Walt builds curriculum for Education Services

What are you planning to do after you finish your AmeriCorps service – any long-term goals?

Kelly: Hopefully, I will begin my graduate studies and receive a Master of Public Administration degree.  I love to travel and study languages, so my long-term goals are to grow my knowledge of public policy and public management so that I can work in international development, ideally abroad and possibly with refugees.

Walt:  It is hard to tell what comes next since I don’t know when different things will be possible again. I may go to graduate school, do another year of service, or find another job.  My long-term goals are to help create sustainable and welcoming communities and reform the systems that make that difficult currently.

Evelyn:   I plan to earn a graduate degree in a field that will help me to improve other people’s lives. There are so many people, including immigrants, refugees, and linguistically and culturally diverse individuals, who are structurally disadvantaged in U.S. society by no fault of their own. I want to work towards dismantling these unjust structures while also helping people gain the tools and opportunities to do this work themselves. I believe education (for myself, as well as others) is one of the best ways to do so.

CMC is seeking qualified and passionate applicants for upcoming summer and fall (year-long) opportunities.  Visit our careers page at www.cmc-cr.org/contact/careers/ or email volunteer@cmc-cr.org to learn more!





Tea Empowers Women Through the Ages

For centuries, drinking tea has played a significant role in the lives of women around the world. As we celebrate Women’s History month alongside the 24th annual Catherine’s Tea, take a look at a few key women who utilized tea and tea gatherings to mobilize resources and support for women’s rights!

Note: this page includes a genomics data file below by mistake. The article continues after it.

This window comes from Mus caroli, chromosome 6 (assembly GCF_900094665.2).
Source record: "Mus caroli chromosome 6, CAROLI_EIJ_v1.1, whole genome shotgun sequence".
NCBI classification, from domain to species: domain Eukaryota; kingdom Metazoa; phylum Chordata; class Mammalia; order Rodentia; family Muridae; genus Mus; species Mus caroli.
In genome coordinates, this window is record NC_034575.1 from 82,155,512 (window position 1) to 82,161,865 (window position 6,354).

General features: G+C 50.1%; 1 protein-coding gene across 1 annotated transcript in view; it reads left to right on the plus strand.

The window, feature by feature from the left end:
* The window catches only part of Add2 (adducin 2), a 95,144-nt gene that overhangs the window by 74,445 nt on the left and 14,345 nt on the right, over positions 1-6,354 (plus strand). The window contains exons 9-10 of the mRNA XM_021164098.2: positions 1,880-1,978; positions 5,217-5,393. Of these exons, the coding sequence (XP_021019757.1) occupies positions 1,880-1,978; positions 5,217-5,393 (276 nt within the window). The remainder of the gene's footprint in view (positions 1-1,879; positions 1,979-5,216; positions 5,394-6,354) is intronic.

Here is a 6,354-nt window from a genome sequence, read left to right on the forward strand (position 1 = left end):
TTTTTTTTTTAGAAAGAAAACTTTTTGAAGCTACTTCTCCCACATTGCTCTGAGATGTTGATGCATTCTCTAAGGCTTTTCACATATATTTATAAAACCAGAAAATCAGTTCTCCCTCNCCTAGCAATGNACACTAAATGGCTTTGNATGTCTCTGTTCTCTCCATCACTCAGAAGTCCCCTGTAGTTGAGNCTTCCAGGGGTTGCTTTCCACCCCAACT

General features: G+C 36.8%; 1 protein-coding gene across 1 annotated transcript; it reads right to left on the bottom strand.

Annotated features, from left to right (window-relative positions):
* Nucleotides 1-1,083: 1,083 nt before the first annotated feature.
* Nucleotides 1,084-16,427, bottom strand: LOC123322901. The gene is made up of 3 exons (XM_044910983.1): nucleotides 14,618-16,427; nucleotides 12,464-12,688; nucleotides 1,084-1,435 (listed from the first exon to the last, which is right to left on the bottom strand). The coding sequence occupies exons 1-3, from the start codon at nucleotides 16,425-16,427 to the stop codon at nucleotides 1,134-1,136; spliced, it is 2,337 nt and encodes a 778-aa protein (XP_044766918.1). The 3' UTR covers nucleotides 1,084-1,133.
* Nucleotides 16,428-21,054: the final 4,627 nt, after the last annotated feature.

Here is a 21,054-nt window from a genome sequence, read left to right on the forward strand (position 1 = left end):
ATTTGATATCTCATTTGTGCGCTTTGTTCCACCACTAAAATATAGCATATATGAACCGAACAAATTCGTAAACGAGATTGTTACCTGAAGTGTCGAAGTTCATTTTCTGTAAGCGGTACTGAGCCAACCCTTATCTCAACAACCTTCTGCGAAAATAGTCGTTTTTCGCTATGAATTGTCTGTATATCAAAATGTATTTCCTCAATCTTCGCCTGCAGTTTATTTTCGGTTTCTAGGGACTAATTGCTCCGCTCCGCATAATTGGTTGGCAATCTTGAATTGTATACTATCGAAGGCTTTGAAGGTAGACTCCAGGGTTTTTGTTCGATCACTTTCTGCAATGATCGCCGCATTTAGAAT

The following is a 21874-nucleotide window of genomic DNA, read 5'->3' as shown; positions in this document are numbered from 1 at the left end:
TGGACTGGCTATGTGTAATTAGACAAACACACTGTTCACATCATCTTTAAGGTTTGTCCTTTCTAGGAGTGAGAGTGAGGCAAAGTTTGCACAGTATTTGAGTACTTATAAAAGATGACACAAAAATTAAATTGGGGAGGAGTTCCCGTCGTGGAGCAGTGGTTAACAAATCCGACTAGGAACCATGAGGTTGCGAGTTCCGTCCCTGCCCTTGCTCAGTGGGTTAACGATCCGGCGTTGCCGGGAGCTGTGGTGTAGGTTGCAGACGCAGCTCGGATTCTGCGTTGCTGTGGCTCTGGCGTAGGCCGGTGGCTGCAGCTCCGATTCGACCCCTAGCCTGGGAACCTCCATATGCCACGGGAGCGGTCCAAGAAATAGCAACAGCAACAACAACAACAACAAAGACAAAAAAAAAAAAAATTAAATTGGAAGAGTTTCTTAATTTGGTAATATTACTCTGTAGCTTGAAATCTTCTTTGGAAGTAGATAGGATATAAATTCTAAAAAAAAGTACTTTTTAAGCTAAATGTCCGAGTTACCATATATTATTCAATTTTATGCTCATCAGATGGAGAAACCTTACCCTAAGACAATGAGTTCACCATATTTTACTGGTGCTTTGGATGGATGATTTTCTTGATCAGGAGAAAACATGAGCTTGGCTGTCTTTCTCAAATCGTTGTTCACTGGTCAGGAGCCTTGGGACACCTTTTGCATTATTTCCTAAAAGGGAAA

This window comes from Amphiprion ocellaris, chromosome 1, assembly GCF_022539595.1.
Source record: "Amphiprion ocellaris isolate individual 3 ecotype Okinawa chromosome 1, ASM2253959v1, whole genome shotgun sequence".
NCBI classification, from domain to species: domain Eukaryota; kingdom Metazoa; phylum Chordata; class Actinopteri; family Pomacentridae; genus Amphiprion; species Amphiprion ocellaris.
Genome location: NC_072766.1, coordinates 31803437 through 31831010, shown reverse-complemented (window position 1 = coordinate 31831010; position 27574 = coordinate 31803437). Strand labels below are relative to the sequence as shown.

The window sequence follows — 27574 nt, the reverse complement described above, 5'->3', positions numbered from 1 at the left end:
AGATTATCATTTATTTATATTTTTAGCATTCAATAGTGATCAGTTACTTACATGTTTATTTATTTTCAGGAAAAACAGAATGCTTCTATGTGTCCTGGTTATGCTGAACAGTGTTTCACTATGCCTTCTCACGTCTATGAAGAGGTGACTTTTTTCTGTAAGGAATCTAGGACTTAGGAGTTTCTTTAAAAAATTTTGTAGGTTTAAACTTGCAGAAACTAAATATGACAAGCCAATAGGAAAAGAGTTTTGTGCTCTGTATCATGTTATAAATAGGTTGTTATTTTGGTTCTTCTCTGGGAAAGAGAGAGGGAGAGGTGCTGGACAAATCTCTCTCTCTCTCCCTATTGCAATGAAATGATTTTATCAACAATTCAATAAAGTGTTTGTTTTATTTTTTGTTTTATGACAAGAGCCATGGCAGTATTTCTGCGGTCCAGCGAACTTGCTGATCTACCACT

Penelope Barker, United States – 1770s

Penelope led the first organized women’s protest movement called the The Edenton Tea Party, boycotting British goods after the passing of the Tea Act. An all women-organized protest was a new concept, and unlike the Boston Tea Party, the women protested peacefully.

Oura Kei, Japan – 1850s to 1880s

By herself, Oura was responsible for creating the Japanese tea market. During a time when women had few rights, Oura Kei was building a tea empire, and even convinced farmers to grow a new type of tea, sencha. Today, sencha is Japan’s main type of tea.

Elizabeth Cady Stanton, United States – 1840s to 1900

For over fifty years, Elizabeth was one of the most influential leaders of the US Women’s Rights Movement. Her love of tea was clear as she carried around with her a travelling tea table that was used at tea events, and on it, the 1848 Declaration of Sentiments was signed, opening the path to women’s suffrage.

Catherine McAuley, Dublin, Ireland – 1770s to 1840s

Catherine McAuley, for whom the Center is named, devoted her life to educating women and serving the vulnerable alongside other women in Dublin, Ireland. The Sisters of Mercy, the religious order founded by Catherine, span the globe with their commitment to service today, and actively address five Critical Concerns: Nonviolence, Racism, Immigration, Earth, and Women. In her last moments, Catherine asked one of the sisters praying beside her to “be sure you have a comfortable cup of tea for them [the sisters] when I am gone,” thus inspiring us all to continue her spirit of hospitality in our service.

Keeping with Catherine’s tradition, we gather each year to share a comfortable cup of tea, and honor the hard work and dedication of our neighbors who seek services at the Catherine McAuley Center. Help our neighbors make their own history and take a taste of Catherine’s Tea home with a Patronage Tea Package!